Scientists estimate the ocean is 60 miles (100 kilometers) thick - 10 times deeper than Earth's oceans - and is buried under a 95-mile (150-kilometer) crust of mostly ice.

Scientists first suspected an ocean in Ganymede in the 1970s, based on models of the large moon. NASA's Galileo mission measured Ganymede's magnetic field in 2002, providing the first evidence supporting those suspicions. The Galileo spacecraft took brief "snapshot" measurements of the magnetic field in 20-minute intervals, but its observations were too brief to distinctly catch the cyclical rocking of the ocean's secondary magnetic field.

The new observations were done in ultraviolet light and could only be accomplished with a space telescope high above the Earth's atmosphere, which blocks most ultraviolet light.

###

NASA's Hubble Space Telescope is celebrating 25 years of groundbreaking science on April 24. It has transformed our understanding of our solar system and beyond, and helped us find our place among the stars. To join the conversation about 25 years of Hubble discoveries, use the hashtag #Hubble25.

Hubble is a project of international cooperation between NASA and ESA (European Space Agency). NASA's Goddard Space Flight Center in Greenbelt, Maryland, manages the telescope. The Space Telescope Science Institute (STScI) in Baltimore, Maryland, conducts Hubble science operations. STScI is operated for NASA by the Association of Universities for Research in Astronomy, Inc., in Washington.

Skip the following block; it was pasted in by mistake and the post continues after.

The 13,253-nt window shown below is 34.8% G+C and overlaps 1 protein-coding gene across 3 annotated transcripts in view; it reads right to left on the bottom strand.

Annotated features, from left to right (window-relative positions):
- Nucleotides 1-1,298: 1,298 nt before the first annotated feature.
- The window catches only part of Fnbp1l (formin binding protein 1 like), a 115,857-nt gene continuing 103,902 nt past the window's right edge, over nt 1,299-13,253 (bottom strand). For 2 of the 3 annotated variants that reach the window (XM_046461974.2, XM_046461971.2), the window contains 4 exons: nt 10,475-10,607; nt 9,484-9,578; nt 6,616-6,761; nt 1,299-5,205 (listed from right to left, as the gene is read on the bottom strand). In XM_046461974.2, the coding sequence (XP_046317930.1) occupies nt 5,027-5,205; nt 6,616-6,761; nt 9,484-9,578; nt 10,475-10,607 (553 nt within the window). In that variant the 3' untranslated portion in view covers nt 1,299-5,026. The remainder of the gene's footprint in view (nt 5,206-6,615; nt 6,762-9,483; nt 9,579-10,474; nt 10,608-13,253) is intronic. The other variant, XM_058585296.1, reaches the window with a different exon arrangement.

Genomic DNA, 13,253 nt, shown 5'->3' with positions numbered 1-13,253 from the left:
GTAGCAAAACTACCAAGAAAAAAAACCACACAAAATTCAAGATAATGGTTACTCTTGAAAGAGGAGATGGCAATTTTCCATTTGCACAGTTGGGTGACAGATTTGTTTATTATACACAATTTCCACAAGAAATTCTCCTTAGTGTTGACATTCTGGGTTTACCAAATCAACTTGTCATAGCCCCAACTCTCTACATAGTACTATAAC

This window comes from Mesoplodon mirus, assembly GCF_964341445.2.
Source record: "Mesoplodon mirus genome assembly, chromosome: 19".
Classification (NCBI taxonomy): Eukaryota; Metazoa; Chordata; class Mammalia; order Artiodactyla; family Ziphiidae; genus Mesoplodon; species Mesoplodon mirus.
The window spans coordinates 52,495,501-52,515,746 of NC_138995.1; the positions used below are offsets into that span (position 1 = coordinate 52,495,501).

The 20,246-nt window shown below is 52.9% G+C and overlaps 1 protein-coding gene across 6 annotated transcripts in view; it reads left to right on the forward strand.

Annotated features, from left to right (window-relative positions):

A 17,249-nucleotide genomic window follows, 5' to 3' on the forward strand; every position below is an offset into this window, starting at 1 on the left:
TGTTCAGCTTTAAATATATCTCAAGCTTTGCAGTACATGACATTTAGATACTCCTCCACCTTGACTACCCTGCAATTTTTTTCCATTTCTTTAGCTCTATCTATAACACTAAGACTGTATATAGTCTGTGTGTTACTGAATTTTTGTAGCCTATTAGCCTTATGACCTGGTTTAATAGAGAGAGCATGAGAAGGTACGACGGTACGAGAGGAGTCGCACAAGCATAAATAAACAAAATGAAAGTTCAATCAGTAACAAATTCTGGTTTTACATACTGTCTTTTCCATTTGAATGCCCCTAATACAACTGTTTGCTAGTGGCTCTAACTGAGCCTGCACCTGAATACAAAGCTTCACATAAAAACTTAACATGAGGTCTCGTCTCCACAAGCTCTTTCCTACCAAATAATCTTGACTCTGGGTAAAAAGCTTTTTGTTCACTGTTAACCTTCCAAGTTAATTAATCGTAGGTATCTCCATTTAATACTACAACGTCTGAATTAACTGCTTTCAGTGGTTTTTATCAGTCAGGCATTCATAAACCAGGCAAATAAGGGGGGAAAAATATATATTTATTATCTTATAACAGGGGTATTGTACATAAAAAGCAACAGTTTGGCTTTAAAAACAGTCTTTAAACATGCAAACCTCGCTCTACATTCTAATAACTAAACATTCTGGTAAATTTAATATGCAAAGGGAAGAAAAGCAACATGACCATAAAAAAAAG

For images and more information about Hubble, visit:

http://www.nasa.gov/hubble

and

http://hubblesite.org/news/2015/09

Media Contact

Ray Villard
villard@stsci.org
410-338-4514

 @NASAGoddard

http://www.nasa.gov/goddard 

Ray Villard | EurekAlert!

More articles from Physics and Astronomy:

nachricht Computer model predicts how fracturing metallic glass releases energy at the atomic level
20.07.2018 | American Institute of Physics

nachricht What happens when we heat the atomic lattice of a magnet all of a sudden?
18.07.2018 | Forschungsverbund Berlin

All articles from Physics and Astronomy >>>

The most recent press releases about innovation >>>

Die letzten 5 Focus-News des innovations-reports im Überblick:

Im Focus: Future electronic components to be printed like newspapers

A new manufacturing technique uses a process similar to newspaper printing to form smoother and more flexible metals for making ultrafast electronic devices.

The low-cost process, developed by Purdue University researchers, combines tools already used in industry for manufacturing metals on a large scale, but uses...

Im Focus: First evidence on the source of extragalactic particles